I feel that in any situation, three perspectives are possible: what you, the person in the throes of a situation, feels you can and must do; what the world wants you to do; and what the world thinks you are doing. Maybe there is a fourth. Or more. But these three ring as immediate possibilities to me just now. Among the three, from what Vaani and I have learnt, only the first one appeals to us. Which is doing what you can and must do in the situation. If you have done that, then no matter what the outcomes of your efforts are, no matter what the world thinks of you, you can sleep well, you can look into the mirror and face yourself. This, to me, is self-respect. Self-respect is really about you. Any other perspective that is not your own is a mere perception. If you engage too much with your perception value, chances are you may be very unhappy. Because you are not true to yourself. When you are unhappy, when you are suffering, you cannot function with focus and efficiency. So, self-respect is very important, crucial, in fact, to progress and to endure a difficult, or apparently no-go situation.
Which is why I am sharing this experience and this learning here. I have understood, and experienced, that no matter how “worldly-wise” someone’s point of view may be, how suicidal it may be to do something that may be perceived by the world as wrong, if you feel like doing what will never make you feel ashamed of yourself, go do it. Personal integrity is unlike a social rating – it is deeply personal and is not dependent on what others think of you. It is about what you think of yourself, how much you value your inner peace. To be sure, you can never prove your personal integrity to anyone. Either people relate to you and “feel” your honesty, even when there’s no material evidence, or they don’t. Period. Your personal honesty is your sense of conviction and your ability to face yourself in the mirror. If you can do that, you can last any crisis, endure any situation, no matter how long it takes!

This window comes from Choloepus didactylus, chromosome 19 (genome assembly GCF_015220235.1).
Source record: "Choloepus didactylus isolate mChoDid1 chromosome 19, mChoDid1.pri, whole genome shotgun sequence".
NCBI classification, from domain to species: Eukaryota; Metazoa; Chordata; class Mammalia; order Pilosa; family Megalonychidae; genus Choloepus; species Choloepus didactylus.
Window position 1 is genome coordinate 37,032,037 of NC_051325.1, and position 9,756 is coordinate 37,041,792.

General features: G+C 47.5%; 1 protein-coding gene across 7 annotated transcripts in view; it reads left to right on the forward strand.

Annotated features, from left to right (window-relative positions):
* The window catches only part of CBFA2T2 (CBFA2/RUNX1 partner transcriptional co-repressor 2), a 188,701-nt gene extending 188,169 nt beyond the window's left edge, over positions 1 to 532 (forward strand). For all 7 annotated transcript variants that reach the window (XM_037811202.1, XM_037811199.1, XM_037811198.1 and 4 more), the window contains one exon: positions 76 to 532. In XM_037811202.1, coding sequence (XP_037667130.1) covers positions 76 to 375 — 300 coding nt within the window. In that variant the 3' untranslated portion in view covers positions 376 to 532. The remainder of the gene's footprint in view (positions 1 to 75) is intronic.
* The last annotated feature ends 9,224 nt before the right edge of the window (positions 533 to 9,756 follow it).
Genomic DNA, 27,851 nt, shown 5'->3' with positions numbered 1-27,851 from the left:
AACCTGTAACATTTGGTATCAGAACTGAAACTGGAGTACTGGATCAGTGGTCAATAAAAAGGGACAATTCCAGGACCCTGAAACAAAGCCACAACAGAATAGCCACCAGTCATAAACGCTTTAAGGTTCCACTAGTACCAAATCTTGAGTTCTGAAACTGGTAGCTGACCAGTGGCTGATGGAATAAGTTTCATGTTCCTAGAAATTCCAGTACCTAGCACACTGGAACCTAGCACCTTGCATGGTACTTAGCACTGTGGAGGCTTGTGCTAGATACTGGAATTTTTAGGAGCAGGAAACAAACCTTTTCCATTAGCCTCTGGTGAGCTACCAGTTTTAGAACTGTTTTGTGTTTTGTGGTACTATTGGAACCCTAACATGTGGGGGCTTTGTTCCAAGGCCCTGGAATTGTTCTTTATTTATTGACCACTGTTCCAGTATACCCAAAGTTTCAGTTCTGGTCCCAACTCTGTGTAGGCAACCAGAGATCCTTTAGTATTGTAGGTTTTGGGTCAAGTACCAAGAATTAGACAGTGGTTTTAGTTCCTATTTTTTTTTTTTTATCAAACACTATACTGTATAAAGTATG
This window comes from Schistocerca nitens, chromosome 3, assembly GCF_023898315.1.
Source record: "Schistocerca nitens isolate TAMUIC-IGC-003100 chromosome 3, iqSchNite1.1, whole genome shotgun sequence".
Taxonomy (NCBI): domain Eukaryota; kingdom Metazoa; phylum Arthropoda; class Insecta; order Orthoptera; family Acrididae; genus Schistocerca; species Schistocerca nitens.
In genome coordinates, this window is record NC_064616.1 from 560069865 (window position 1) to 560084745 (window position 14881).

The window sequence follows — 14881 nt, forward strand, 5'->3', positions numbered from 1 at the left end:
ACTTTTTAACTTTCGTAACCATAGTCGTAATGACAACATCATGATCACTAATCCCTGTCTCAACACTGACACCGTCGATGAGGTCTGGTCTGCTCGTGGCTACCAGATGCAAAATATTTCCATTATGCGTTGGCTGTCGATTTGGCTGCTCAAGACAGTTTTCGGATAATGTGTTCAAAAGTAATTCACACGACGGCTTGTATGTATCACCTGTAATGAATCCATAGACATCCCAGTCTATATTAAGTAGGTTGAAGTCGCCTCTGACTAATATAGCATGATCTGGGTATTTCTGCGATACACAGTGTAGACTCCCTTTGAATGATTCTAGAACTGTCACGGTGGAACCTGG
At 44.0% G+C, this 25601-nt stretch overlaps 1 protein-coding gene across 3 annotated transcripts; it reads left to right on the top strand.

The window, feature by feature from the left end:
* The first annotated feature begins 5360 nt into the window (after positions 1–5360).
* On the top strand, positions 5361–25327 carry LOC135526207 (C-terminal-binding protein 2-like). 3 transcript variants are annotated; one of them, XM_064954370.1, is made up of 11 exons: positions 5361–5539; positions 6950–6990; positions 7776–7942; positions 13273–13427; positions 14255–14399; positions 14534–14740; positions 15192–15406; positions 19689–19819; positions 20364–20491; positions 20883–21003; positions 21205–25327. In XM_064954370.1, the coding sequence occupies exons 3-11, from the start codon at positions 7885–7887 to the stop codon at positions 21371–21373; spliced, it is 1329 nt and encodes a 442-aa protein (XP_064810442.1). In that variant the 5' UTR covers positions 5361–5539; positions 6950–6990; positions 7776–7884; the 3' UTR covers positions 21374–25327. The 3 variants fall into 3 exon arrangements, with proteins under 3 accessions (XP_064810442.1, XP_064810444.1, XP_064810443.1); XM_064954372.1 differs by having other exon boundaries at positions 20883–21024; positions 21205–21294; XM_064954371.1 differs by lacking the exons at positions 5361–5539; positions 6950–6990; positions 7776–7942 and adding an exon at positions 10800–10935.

|Picture shot on mobile camera with available light
Kalam in the red circle
Karthikeyan, the Uber cabbie
|Image Courtesy: Outlook Magazine Website|
In a recent issue of Outlook, Tarun Tejpal, founder-editor of Tehelka and a former Managing Editor of Outlook, pays a beautiful tribute to his former boss Vinod Mehta who passed away earlier this month. Tejpal is facing charges of rape in a Goa court filed by a former colleague, a young lady who was also his daughter’s best friend. I have always been a great admirer of Tejpal the writer and the journalist. He was a senior colleague of mine when I was in India Today between 1990 and 1992. So, naturally, I was keen to read what he had to say about another man I greatly admired – who doesn’t? – Vinod Mehta. The tribute was vintage Tejpal – carefully chosen words to describe a man that few people can claim they knew personally and closely; each sentence painting a mental picture of the ‘last great editor’ in the reader’s mind. But what I liked most was Tejpal, with brutal honesty, referring to the six months he spent in prison (in Goa, on account of the rape charges levelled against him). He referred to his incarceration as he would refer to any other aspect of his Life – very matter of fact, ‘you-know-what…it-happened’ type. Now, given the salacious overtone that a rape charge invokes, it is possible that people may rush to conclude that Tejpal is brazen, that he is pig-headed and that he is being cold-blooded in his approach to his Life and the charges he faces. But I see in Tejpal the rare ability to confront and accept a brutal reality – that he is accused of rape; that he has to prove his innocence and until then public and popular sentiment will hold against him; yet his other Life – as a writer, a journalist, a family man, a father, son, husband and brother – must go on. What’s remarkable is that Tejpal, it appears to me, is both ready and willing to face Life squarely and deal with each aspect of it on the merit of the reality that lies in front of him!